Branding on a Budget Checklist: How To Do Branding On The Cheap

Image of Heart BrandingUse this Branding on a Budget Checklist to make your company’s branding consistent.

And branding is shorthand that extends beyond your visual logo and advertising.

Because branding is your organization’s connective tissue. It touches every aspect of your business, not just your marketing. So incorporate it into your overall business strategy.

Regardless of your business size, you do branding whether you realize it or not. I’ve worked with not-for-profits who say we can’t afford branding. To me this is an excuse for not maximizing your investment because your brand is everywhere from the way your building or storefront looks to how you treat your customers.

So use this Branding on a Budget Checklist to ensure that your brand is consistent even if you do it on the cheap.

Remember—Your brand contributes to your business assets on your Balance Sheet!

Branding on a Budget Checklist: 20+ Points To Consider

Even without any marketing budget dedicated to branding, your business gets branded.

Every element associated with your business conveys an image and supports your organization’s positioning. So why not make sure that your audience has a consistent and branded experience?

Further, without branding guidelines, you lose time and resources since your employees, advertising agencies and freelancers try to figure out what you need in each case.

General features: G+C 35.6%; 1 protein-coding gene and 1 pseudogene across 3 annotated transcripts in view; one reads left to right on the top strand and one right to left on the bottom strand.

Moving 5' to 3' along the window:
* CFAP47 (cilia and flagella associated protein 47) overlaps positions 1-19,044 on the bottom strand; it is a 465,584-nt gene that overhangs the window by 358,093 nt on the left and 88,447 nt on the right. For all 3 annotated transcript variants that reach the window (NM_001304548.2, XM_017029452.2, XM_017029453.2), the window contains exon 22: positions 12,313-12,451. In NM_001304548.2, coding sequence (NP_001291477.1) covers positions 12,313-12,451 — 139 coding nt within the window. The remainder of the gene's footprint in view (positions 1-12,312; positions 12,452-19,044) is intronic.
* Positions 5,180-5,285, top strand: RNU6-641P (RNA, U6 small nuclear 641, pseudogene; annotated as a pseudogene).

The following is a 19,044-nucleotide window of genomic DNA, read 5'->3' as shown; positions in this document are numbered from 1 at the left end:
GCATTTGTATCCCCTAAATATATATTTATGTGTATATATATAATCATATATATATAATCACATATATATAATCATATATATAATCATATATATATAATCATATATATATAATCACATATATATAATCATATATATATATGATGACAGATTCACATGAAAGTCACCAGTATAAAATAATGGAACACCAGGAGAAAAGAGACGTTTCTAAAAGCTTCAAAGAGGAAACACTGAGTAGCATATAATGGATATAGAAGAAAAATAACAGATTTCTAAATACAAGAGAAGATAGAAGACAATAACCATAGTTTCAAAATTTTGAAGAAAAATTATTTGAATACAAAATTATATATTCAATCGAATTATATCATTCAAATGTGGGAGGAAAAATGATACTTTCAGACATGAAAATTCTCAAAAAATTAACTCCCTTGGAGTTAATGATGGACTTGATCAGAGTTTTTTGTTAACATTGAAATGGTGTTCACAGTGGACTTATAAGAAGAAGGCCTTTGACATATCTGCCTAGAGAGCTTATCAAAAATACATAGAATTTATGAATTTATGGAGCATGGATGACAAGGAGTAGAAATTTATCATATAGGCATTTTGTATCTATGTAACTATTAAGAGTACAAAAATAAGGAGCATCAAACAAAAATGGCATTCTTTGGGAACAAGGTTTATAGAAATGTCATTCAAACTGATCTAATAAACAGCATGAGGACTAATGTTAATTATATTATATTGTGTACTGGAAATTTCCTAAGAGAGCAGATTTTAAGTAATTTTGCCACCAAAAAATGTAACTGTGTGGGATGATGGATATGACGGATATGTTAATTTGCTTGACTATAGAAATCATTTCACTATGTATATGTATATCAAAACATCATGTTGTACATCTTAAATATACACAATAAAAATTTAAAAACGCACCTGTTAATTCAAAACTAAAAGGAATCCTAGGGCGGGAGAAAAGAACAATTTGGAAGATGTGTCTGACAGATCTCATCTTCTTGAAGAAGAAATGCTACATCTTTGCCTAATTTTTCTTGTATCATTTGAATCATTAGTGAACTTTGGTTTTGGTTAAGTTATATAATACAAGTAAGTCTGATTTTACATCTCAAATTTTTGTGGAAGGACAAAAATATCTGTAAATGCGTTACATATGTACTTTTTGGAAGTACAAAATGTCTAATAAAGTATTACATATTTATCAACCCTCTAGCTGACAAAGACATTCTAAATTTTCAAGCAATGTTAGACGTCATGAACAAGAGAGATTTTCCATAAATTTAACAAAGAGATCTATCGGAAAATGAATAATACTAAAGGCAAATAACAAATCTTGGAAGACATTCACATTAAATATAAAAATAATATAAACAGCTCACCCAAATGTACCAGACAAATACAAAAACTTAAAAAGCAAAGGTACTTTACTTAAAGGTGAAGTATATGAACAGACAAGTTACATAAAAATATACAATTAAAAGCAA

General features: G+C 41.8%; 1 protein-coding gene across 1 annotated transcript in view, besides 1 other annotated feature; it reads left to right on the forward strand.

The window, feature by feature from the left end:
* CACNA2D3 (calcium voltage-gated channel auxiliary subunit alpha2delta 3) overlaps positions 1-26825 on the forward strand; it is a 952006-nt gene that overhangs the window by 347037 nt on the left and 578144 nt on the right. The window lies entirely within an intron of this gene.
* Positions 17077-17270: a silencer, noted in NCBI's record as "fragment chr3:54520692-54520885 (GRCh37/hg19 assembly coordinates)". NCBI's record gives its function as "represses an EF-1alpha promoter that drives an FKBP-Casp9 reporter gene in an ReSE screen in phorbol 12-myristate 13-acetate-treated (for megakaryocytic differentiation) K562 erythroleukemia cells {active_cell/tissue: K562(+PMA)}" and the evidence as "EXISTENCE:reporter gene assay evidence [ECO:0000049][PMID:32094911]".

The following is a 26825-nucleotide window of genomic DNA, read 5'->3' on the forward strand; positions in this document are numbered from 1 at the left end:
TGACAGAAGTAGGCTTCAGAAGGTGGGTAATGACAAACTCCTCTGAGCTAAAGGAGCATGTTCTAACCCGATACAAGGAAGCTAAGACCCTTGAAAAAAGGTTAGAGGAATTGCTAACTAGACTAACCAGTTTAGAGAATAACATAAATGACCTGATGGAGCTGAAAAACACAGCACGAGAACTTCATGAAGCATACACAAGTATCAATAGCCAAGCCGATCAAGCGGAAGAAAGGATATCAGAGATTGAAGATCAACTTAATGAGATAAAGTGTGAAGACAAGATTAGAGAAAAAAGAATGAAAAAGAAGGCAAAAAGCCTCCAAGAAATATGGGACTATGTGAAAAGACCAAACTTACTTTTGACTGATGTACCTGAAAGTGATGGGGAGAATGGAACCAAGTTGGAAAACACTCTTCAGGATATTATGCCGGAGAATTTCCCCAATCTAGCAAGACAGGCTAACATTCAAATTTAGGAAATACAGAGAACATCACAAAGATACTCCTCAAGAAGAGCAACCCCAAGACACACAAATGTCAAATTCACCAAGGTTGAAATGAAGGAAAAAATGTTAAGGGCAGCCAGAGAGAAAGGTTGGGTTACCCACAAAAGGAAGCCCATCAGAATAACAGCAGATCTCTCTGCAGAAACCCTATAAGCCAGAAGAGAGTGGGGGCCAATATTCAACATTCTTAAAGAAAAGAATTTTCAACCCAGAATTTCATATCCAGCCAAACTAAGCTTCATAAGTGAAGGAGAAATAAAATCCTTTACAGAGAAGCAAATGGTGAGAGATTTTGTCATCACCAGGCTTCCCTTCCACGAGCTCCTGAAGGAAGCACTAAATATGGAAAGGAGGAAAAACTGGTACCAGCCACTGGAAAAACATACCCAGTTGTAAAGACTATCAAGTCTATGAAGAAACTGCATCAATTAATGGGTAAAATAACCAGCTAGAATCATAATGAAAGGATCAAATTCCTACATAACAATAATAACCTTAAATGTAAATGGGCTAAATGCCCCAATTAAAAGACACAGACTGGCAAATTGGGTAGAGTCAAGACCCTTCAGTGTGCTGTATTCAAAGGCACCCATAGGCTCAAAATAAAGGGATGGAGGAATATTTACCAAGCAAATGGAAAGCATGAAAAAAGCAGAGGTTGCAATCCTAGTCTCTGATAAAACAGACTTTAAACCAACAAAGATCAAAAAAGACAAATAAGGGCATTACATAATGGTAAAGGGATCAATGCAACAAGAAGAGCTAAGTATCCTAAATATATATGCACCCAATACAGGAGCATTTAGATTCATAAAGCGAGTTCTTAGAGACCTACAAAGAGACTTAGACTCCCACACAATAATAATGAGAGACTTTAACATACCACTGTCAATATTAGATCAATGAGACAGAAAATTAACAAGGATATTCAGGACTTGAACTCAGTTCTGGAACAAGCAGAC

To ensure everyone knows what to do, use this 20+ point branding budget checklist to keep your brand consistent, even if you do it on the cheap!

What Are Your People-Focused Branding Considerations?


  • How do you treat other employees?
  • What type of behavior and language are acceptable?
  • Do you have rules in your employee manual that are in line with your brand?

Dress code:

  • Since employees are your firm’s representatives, how do you expect them to dress?
  • Do you give them a uniform or can they wear t-shirts, shorts and flip-flops?

Human contact:

  • How are your business’s telephones answered? What do individuals say who use their own smartphones?
  • How are visitors greeted and treated?
  • Is there a guard at the entrance?
  • Are there guidelines for how customers and the public are to be treated? Remember inclusivity matters a lot!


  • Does your organization present or participate in programs? If so, do they reflect your brand?
  • How does your firm’s affiliation get presented? What about hashtags and other elements?

Third party representation.

  • Which services do you use? Include customer service, order taking, online chat and/or other options.
  • How is your firm introduced?
  • What conversational guidelines are used?
  • Who is responsible for monitoring these services and ensuring that they’re in line with your mandates?

On the road:

  • Do your firm’s vehicles have a consistent look and feel?
  • Do they promote your company?

How Do You Brand Your Physical Locations?


  • Is the look of your retail operation consistent with your brand?
  • What’s in your store window?
  • How is your brand represented in your external and internal signage?
  • How are products arranged?
  • What staff are in the retail outlet? Is there a guard present? If so, why and how does his presence align with your brand and offering?

Physical non-retail location:

  • How is the building maintained?
  • What do offices look like?
  • What type of furniture and lighting is in public areas and executive offices?
  • Is there signage?
  • Is there a receptionist or other person to greet visitors? Do visitors need to have appointments in advance and be signed in by building security? (Note: This is the case in most New York City buildings.)